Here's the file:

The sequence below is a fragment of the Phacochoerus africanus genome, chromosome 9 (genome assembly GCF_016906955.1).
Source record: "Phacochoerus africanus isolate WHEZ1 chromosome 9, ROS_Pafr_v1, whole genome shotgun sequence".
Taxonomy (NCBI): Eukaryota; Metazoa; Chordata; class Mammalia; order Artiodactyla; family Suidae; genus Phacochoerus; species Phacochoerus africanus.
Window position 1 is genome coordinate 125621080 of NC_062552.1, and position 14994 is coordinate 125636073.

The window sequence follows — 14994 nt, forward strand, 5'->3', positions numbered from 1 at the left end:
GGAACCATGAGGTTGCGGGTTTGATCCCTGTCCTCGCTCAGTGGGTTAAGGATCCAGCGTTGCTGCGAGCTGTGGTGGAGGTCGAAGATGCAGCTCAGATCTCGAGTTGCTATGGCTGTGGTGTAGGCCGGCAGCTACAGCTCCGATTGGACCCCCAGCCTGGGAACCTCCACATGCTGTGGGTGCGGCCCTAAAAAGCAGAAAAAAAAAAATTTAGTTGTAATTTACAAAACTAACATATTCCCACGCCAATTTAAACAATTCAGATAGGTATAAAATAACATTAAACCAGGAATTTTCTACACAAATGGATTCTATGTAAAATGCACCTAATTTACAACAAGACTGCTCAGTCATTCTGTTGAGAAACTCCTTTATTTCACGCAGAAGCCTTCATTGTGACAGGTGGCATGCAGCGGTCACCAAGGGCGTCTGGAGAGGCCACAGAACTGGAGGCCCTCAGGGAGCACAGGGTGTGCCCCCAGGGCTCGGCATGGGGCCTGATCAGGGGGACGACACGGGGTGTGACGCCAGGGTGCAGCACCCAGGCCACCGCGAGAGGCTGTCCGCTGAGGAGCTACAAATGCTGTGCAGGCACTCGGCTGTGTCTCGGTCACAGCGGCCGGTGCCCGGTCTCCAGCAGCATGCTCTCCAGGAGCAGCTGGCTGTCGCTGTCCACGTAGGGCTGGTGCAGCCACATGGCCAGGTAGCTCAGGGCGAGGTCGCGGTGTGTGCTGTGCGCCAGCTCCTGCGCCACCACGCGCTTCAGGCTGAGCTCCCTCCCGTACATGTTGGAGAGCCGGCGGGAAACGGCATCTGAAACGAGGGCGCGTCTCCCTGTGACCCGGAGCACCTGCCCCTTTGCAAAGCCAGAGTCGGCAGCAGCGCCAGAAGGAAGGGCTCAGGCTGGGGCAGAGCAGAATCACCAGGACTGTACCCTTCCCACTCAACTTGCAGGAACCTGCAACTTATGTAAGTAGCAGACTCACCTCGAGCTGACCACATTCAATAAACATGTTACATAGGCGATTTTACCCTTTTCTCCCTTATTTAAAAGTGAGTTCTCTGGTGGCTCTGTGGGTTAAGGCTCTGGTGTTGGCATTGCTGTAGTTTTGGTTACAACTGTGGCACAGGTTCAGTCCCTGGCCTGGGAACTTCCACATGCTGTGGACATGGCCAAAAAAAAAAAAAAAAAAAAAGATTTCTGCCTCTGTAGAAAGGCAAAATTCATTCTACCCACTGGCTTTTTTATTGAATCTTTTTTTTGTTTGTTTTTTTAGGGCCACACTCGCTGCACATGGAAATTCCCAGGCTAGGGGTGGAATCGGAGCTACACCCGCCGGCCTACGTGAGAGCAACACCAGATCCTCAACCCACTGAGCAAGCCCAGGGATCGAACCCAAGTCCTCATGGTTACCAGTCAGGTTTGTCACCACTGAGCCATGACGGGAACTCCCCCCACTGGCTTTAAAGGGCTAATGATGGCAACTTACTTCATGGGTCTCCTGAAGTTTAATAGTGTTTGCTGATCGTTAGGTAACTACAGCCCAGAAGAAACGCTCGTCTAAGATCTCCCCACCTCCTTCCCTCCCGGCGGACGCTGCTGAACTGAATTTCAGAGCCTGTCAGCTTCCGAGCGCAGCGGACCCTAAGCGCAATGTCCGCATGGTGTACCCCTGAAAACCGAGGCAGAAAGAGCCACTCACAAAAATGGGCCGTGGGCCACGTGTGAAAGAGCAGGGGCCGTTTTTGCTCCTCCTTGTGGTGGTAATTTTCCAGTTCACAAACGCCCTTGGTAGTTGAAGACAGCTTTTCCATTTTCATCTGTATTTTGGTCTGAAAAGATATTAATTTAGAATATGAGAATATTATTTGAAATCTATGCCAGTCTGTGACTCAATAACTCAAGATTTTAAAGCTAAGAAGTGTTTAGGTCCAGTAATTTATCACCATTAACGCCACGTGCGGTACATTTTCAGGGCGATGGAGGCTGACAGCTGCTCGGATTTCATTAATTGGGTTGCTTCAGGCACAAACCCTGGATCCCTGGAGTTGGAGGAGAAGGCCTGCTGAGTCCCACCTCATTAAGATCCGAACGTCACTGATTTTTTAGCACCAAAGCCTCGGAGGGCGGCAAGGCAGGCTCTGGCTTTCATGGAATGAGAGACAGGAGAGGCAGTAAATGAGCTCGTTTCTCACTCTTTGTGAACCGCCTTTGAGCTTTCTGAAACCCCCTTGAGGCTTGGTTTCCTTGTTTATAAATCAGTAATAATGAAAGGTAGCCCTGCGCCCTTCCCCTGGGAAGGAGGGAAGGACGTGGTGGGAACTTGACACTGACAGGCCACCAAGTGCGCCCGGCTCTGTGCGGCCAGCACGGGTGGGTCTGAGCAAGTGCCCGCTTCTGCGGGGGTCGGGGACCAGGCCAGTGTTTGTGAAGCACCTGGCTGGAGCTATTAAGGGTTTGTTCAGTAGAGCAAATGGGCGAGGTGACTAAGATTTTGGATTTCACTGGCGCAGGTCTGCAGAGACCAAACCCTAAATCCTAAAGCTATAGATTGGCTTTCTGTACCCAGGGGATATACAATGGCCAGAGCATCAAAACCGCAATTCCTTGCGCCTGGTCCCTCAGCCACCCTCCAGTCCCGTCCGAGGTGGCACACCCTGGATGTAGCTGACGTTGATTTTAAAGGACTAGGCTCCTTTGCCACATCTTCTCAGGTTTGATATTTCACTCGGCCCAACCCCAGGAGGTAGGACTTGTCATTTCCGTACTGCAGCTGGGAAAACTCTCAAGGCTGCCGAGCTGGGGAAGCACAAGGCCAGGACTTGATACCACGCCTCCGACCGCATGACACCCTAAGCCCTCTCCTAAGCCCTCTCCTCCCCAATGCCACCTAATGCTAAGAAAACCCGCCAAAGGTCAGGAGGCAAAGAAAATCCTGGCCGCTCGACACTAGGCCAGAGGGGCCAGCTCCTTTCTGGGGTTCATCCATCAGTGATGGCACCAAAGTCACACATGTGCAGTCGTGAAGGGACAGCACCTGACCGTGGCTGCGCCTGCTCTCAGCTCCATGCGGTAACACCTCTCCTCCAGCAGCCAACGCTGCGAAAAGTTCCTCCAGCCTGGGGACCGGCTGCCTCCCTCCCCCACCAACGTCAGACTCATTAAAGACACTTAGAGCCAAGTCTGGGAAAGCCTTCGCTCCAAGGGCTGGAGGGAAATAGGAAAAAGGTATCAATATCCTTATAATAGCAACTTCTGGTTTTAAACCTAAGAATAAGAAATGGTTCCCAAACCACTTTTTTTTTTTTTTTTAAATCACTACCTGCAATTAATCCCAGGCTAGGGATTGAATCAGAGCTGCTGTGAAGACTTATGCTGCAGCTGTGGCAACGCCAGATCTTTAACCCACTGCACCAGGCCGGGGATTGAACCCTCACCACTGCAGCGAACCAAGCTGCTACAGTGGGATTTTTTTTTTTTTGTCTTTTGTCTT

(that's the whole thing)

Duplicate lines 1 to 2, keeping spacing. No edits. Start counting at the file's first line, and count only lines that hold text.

The sequence below is a fragment of the Phacochoerus africanus genome, chromosome 9 (genome assembly GCF_016906955.1).
Source record: "Phacochoerus africanus isolate WHEZ1 chromosome 9, ROS_Pafr_v1, whole genome shotgun sequence".